Denise Gibson, who has the neurological movement disorder dystonia, met with WSU Speech and Hearing Sciences student Emma Rae Destromp to study how dystonia affects her voice.

Dystonia is one of those medical conditions with an unusual name that few people know about. It’s not fatal, there are no celebrities who claim to have it and there aren’t any catchy marketing schemes created to help raise money to research it.

But dystonia is a mysterious, often painful, neurological movement disorder that causes problems for the people who have it. For example, it can cause muscle contractions that cause its victims’ heads or necks to pitch to the side or tilt forward.

Last fall, WSU Speech and Hearing Sciences Associate Professor Nancy Potter and her students devoted two class sessions to dystonia and were so engaged with the stories of their panel members that they decided to sponsor a free public forum so that members of the public could learn about it too.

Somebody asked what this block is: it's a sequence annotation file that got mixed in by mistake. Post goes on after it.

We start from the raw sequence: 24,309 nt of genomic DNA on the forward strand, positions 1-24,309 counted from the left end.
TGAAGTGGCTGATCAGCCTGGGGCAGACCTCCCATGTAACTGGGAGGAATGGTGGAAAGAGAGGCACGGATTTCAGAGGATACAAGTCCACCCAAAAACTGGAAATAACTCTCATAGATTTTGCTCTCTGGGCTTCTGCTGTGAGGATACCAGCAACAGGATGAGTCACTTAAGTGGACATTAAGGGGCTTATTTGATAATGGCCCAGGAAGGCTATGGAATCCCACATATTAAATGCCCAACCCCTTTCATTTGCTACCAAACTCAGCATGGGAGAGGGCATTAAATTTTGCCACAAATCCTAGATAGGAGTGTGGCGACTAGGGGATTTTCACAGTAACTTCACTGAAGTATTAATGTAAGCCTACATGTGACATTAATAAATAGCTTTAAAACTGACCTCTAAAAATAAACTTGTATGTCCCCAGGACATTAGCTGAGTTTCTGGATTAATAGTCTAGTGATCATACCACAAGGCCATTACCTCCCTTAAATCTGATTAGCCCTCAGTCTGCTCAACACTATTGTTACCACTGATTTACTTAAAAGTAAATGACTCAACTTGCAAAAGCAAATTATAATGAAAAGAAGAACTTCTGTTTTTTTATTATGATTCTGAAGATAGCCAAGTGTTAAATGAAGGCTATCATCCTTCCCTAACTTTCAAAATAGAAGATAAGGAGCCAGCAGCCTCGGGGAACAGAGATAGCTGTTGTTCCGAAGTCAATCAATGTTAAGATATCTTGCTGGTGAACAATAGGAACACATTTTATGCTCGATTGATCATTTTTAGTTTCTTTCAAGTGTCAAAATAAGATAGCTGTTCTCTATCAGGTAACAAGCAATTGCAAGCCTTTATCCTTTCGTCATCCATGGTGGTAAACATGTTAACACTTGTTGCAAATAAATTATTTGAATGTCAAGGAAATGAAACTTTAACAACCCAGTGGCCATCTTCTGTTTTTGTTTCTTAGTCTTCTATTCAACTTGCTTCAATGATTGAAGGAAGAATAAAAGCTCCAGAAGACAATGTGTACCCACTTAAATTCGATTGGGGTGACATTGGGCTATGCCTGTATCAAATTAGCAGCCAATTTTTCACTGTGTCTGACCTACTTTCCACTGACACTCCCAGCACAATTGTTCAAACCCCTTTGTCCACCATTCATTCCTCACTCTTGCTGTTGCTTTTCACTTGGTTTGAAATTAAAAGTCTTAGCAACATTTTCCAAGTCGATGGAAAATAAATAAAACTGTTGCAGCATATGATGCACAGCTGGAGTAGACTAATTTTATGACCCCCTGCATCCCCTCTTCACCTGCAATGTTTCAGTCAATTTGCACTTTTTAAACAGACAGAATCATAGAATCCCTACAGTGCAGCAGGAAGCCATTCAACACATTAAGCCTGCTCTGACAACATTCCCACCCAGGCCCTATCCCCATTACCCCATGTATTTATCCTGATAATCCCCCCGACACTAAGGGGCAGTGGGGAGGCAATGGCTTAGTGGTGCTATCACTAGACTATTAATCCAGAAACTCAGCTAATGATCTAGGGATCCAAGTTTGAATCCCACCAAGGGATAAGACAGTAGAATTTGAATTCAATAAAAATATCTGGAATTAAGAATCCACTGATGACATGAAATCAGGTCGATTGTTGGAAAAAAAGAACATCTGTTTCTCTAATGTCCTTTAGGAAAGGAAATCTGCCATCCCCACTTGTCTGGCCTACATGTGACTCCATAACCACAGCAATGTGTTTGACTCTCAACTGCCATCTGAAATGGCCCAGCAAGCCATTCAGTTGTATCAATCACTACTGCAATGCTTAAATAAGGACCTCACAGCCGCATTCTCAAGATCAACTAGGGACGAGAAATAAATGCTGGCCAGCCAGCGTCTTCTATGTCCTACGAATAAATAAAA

That forum will be held Tuesday, October 6 at 6 p.m. in Walgreens Auditorium in the Pharmaceutical and Biomedical Sciences Building.

Denise Gibson, a Spokane woman who has dystonia, helped Potter find panel members for the forum. She’s the co-founder of a support group for people with dystonia. That’s Gibson in the photo above (left) with WSU Speech and Hearing Sciences student Emma Rae Destromp, who met with Gibson to study how the dystonia has affected her voice.

You can read more about dystonia, about how Denise Gibson lives with it and about the forum here.